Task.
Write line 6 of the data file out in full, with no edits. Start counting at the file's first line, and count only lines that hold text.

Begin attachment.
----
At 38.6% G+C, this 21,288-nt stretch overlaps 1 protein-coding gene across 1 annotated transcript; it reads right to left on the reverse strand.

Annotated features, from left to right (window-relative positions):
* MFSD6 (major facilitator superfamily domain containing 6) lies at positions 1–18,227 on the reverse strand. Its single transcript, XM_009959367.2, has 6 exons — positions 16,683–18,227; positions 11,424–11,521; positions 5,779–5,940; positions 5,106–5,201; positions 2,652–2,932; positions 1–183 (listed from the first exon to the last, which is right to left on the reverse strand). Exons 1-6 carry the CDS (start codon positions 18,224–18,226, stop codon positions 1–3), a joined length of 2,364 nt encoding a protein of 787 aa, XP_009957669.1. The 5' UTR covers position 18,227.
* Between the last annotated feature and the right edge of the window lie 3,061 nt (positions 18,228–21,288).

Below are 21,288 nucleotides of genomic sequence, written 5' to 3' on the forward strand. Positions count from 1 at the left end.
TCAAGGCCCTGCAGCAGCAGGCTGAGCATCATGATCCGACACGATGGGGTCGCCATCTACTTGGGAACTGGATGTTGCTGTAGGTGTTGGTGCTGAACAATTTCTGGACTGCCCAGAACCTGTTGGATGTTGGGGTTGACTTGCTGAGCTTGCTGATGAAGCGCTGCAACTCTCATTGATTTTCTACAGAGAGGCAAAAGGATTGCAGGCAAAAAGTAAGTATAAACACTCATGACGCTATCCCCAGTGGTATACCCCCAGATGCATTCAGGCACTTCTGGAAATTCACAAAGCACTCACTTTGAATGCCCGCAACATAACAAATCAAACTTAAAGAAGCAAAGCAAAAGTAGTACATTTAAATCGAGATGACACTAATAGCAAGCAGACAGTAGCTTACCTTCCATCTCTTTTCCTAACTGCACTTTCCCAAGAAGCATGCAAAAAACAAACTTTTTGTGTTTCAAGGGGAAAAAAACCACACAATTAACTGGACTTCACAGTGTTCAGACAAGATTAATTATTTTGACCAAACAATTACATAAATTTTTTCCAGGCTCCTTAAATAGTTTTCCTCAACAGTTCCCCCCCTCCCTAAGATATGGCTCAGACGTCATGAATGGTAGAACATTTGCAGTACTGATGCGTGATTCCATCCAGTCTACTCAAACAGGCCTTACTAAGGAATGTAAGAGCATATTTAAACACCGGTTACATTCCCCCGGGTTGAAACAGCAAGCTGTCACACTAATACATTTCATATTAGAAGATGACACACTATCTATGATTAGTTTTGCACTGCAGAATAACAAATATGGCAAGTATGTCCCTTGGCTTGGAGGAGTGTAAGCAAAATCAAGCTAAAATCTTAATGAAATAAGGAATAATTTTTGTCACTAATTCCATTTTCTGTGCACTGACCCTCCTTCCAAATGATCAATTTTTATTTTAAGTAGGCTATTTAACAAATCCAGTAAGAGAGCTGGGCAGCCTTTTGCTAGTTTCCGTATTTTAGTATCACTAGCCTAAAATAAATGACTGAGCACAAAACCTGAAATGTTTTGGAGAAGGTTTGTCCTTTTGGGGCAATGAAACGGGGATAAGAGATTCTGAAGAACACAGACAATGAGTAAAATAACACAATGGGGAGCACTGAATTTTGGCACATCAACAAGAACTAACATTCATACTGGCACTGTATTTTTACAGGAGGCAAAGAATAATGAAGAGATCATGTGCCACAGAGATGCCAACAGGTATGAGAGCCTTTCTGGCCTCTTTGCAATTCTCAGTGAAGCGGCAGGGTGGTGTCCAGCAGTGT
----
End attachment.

TCAAGGCCCTGCAGCAGCAGGCTGAGCATCATGATCCGACACGATGGGGTCGCCATCTACTTGGGAACTGGATGTTGCTGTAGGTGTTGGTGCTGAACAATTTCTGGACTGCCCAGAACCTGTTGGATGTTGGGGTTGACTTGCTGAGCTTGCTGATGAAGCGCTGCAACTCTCATTGATTTTCTACAGAGAGGCAAAAGGATTGCAGGCAAAAAGTAAGTATAAACACTCATGACGCTATCCCCAGTGGTATACCCCCAGATGCATTCAGGCACTTCTGGAAATTCACAAAGCACTCACTTTGAATGCCCGCAACATAACAAATCAAACTTAAAGAAGCAAAGCAAAAGTAGTACATTTAAATCGAGATGACACTAATAGCAAGCAGACAGTAGCTTACCTTCCATCTCTTTTCCTAACTGCACTTTCCCAAGAAGCATGCAAAAAACAAACTTTTTGTGTTTCAAGGGGAAAAAAACCACACAATTAACTGGACTTCACAGTGTTCAGACAAGATTAATTATTTTGACCAAACAATTACATAAATTTTTTCCAGGCTCCTTAAATAGTTTTCCTCAACAGTTCCCCCCCTCCCTAAGATATGGCTCAGACGTCATGAATGGTAGAACATTTGCAGTACTGATGCGTGATTCCATCCAGTCTACTCAAACAGGCCTTACTAAGGAATGTAAGAGCATATTTAAACACCGGTTACATTCCCCCGGGTTGAAACAGCAAGCTGTCACACTAATACATTTCATATTAGAAGATGACACACTATCTATGATTAGTTTTGCACTGCAGAATAACAAATATGGCAAGTATGTCCCTTGGCTTGGAGGAGTGTAAGCAAAATCAAGCTAAAATCTTAATGAAATAAGGAATAATTTTTGTCACTAATTCCATTTTCTGTGCACTGACCCTCCTTCCAAATGATCAATTTTTATTTTAAGTAGGCTATTTAACAAATCCAGTAAGAGAGCTGGGCAGCCTTTTGCTAGTTTCCGTATTTTAGTATCACTAGCCTAAAATAAATGACTGAGCACAAAACCTGAAATGTTTTGGAGAAGGTTTGTCCTTTTGGGGCAATGAAACGGGGATAAGAGATTCTGAAGAACACAGACAATGAGTAAAATAACACAATGGGGAGCACTGAATTTTGGCACATCAACAAGAACTAACATTCATACTGGCACTGTATTTTTACAGGAGGCAAAGAATAATGAAGAGATCATGTGCCACAGAGATGCCAACAGGTATGAGAGCCTTTCTGGCCTCTTTGCAATTCTCAGTGAAGCGGCAGGGTGGTGTCCAGCAGTGT